The other day, Youngest says, “I can’t wait for Easter.”
To which I had several thoughts:
- He has a strong faith and is excited about the resurrection of Jesus.
- He needs to replenish his sugar levels.
- Yay, another few days off of school.
It turned out to be none of these. “I can’t wait for my new pair of baseball pants.”
Yep, that rascally rabbit always deposits a pair of baseball pants in the little boys’ Easter baskets. He must know they love baseball and need a nice, clean, new pair each year.
This pattern of predictability got me thinking about writing–picture books in particular. For parents, rereading the same sentence or phrase or idea can be BORING. It might make us want to bury the book in the nearest dumpster. However, kids actually like this predictability.
The repetition builds anticipation. It helps the youngest listeners stay involved. It creates a sense of connection because they can better understand the rhythm of the story and guess what will happen next.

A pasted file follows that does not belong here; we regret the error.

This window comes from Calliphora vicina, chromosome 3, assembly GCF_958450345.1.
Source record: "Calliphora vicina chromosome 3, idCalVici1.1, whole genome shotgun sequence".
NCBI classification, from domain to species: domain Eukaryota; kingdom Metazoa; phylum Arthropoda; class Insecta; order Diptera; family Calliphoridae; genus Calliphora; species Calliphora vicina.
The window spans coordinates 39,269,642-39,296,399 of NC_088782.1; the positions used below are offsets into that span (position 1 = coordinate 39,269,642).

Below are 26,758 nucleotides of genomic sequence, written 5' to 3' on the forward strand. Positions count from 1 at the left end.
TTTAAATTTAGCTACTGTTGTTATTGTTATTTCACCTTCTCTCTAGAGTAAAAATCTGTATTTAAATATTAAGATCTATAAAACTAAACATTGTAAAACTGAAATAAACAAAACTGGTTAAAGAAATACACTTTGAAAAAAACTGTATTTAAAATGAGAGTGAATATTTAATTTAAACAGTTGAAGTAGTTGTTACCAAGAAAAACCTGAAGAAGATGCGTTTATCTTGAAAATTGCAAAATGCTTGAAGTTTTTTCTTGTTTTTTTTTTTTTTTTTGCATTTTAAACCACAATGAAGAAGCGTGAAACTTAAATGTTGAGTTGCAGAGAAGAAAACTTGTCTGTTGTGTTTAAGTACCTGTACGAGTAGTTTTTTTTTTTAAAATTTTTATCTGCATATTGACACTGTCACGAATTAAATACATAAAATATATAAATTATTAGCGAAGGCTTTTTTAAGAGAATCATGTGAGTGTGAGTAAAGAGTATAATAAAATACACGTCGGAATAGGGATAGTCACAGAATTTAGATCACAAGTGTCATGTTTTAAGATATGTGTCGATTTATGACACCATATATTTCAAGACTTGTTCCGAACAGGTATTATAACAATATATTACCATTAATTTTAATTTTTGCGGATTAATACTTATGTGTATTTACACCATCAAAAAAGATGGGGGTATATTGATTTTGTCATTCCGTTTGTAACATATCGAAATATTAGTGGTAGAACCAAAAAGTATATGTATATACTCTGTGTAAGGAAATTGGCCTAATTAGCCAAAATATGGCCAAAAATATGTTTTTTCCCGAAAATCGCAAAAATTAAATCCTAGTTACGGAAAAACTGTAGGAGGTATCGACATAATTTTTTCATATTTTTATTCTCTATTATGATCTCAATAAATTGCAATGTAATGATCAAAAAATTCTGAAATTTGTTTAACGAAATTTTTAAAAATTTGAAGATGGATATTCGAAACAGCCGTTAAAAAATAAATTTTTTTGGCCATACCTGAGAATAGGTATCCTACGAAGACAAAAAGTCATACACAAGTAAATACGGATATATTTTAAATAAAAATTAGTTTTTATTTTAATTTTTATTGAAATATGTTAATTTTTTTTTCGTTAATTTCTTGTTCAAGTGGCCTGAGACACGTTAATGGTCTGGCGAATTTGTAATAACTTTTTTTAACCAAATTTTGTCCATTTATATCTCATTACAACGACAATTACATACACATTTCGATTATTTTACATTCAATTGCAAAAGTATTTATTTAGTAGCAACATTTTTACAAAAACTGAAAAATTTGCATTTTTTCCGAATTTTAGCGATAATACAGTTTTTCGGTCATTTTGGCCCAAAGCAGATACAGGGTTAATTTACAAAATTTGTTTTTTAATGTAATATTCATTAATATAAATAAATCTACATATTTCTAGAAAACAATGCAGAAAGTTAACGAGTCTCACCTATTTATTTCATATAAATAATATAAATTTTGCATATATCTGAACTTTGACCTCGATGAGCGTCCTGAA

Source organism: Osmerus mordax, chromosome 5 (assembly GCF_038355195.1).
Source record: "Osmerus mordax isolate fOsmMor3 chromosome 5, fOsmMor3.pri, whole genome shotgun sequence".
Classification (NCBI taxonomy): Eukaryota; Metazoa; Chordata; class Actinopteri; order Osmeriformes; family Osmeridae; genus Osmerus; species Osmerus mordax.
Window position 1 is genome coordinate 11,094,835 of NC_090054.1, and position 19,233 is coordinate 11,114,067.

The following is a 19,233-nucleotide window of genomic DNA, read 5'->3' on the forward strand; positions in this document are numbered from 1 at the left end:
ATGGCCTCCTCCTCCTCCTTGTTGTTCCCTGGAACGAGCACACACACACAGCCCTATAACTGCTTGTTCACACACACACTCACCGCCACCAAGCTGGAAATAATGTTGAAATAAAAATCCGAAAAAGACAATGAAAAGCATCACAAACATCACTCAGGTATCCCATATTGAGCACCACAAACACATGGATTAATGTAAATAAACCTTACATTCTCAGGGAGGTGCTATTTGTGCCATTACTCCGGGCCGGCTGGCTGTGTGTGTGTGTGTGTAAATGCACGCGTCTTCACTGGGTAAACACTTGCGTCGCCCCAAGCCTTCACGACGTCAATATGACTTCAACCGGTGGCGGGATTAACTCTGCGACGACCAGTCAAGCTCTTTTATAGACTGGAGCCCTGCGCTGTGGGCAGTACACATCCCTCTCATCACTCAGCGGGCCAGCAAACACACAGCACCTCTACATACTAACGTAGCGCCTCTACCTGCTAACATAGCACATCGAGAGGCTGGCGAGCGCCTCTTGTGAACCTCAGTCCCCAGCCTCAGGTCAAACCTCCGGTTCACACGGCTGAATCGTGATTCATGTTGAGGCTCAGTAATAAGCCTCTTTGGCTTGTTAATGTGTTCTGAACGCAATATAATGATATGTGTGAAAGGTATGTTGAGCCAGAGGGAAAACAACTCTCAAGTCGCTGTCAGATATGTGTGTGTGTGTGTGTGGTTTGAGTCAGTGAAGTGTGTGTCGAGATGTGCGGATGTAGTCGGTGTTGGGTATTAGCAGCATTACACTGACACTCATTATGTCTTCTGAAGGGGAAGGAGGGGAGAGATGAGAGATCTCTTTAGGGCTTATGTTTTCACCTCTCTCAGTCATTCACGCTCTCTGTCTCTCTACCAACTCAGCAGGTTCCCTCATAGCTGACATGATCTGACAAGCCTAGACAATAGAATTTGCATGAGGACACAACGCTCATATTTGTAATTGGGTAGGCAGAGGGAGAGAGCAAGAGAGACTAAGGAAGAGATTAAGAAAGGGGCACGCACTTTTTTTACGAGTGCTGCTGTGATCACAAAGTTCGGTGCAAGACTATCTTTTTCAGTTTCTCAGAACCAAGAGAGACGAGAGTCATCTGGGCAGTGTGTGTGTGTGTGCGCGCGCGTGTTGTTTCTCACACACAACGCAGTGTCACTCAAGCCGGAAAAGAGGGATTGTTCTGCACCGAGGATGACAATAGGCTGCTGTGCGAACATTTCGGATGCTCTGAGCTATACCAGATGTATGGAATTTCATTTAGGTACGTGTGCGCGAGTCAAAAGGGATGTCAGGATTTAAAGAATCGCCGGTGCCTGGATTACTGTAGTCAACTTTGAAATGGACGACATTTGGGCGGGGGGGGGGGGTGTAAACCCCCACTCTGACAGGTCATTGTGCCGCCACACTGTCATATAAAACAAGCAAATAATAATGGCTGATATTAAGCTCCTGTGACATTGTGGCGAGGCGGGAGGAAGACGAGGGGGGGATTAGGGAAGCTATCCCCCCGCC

One of my kids’ favorite books was Cookie’s Week. Okay, one of my faves, too.
- On Monday, Cookie did something naughty and made a mess.
- On Tuesday, Cookie did something naughty…
- On Wednesday…
Yeah, Cookie got into all sorts of mischief throughout the week. The kids delighted in knowing that as each day passed, Cookie would be in trouble once again, whether for scattering pots and pans, knocking over trash cans, falling in the toilet or pulling down the curtains. By Sunday, they were sure more calamity would befall this curious kitten.
Yet Sunday suggests that maybe today, Cookie will rest. Except that the curled up ball of fluff has one eye open on the last page.
Predictability isn’t necessarily a bad thing in picture books. Or in Easter baskets.
Traditions can be powerful tools both in books and in life.
What are your Easter Traditions? Do they feel tired and worn-out or comforting? How can you keep them alive and exciting for generations to come?
Curious minds want to know.